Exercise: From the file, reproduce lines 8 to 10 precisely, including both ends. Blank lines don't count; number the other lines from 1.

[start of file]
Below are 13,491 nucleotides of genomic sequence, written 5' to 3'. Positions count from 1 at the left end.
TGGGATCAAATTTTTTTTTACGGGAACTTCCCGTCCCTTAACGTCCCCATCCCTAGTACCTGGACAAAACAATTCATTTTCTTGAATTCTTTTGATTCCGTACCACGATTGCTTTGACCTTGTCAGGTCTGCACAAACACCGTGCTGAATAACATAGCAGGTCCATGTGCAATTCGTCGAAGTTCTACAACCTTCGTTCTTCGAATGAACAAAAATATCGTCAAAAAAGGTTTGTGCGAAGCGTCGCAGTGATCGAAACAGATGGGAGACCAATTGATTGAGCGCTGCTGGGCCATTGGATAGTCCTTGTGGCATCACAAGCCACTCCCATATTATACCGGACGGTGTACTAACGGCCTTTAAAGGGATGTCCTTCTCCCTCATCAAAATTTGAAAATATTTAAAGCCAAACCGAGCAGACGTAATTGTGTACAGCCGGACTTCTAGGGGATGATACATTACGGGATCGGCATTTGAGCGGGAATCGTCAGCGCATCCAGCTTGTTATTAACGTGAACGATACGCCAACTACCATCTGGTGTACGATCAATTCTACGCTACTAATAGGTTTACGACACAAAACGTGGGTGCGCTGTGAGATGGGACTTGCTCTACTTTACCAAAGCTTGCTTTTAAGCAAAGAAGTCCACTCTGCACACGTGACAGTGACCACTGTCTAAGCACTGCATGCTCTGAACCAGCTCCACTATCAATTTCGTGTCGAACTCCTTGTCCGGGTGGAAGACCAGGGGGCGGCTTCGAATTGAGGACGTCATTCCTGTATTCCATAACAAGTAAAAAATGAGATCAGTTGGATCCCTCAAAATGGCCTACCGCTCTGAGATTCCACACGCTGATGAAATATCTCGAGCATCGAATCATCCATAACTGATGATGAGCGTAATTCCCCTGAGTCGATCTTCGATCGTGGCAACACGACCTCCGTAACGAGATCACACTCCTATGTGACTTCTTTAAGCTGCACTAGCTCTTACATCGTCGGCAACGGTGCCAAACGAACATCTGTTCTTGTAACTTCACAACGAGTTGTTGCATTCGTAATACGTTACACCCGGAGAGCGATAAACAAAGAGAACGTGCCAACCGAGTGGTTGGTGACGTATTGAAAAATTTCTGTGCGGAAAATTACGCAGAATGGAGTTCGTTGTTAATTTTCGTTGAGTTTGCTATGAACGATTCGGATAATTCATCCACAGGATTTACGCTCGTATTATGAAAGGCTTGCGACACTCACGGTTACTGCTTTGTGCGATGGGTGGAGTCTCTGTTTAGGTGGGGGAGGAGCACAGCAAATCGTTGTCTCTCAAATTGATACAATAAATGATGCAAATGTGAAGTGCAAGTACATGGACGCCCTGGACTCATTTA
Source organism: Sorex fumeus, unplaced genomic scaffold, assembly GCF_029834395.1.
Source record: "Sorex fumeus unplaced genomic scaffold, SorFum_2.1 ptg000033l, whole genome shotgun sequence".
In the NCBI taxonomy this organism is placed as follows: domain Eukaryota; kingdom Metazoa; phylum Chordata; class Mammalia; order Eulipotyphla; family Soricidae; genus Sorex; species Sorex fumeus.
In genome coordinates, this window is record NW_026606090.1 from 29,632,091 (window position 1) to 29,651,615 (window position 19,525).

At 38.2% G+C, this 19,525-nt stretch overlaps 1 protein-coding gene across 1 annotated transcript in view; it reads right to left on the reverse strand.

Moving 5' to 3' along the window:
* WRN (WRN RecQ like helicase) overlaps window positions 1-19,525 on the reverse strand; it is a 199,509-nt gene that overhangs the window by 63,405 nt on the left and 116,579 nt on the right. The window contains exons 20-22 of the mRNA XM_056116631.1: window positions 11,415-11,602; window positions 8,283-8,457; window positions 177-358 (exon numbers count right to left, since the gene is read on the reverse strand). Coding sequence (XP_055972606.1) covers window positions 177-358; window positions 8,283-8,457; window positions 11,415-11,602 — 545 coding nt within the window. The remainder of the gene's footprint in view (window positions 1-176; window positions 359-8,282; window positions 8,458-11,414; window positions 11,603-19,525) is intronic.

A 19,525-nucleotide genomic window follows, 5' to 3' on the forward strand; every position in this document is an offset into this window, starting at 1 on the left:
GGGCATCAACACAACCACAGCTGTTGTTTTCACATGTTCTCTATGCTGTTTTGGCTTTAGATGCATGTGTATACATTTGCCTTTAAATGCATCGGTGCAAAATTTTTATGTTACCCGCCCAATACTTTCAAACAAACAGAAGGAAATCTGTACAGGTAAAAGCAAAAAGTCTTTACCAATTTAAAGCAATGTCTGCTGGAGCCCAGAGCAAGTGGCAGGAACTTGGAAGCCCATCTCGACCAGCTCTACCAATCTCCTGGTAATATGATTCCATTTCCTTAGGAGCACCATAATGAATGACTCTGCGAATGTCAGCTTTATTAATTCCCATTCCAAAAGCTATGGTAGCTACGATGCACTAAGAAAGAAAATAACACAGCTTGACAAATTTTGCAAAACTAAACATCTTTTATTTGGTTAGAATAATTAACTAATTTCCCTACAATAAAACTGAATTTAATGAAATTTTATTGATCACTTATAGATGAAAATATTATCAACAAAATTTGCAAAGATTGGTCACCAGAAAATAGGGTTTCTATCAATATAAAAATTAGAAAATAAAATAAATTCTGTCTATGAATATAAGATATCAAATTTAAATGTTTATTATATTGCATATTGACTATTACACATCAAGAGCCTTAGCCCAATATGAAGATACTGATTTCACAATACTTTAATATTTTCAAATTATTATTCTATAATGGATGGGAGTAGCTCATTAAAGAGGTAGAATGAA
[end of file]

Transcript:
Moving 5' to 3' along the window:
* WRN (WRN RecQ like helicase) overlaps window positions 1-19,525 on the reverse strand; it is a 199,509-nt gene that overhangs the window by 63,405 nt on the left and 116,579 nt on the right. The window contains exons 20-22 of the mRNA XM_056116631.1: window positions 11,415-11,602; window positions 8,283-8,457; window positions 177-358 (exon numbers count right to left, since the gene is read on the reverse strand). Coding sequence (XP_055972606.1) covers window positions 177-358; window positions 8,283-8,457; window positions 11,415-11,602 — 545 coding nt within the window. The remainder of the gene's footprint in view (window positions 1-176; window positions 359-8,282; window positions 8,458-11,414; window positions 11,603-19,525) is intronic.

A 19,525-nucleotide genomic window follows, 5' to 3' on the forward strand; every position in this document is an offset into this window, starting at 1 on the left: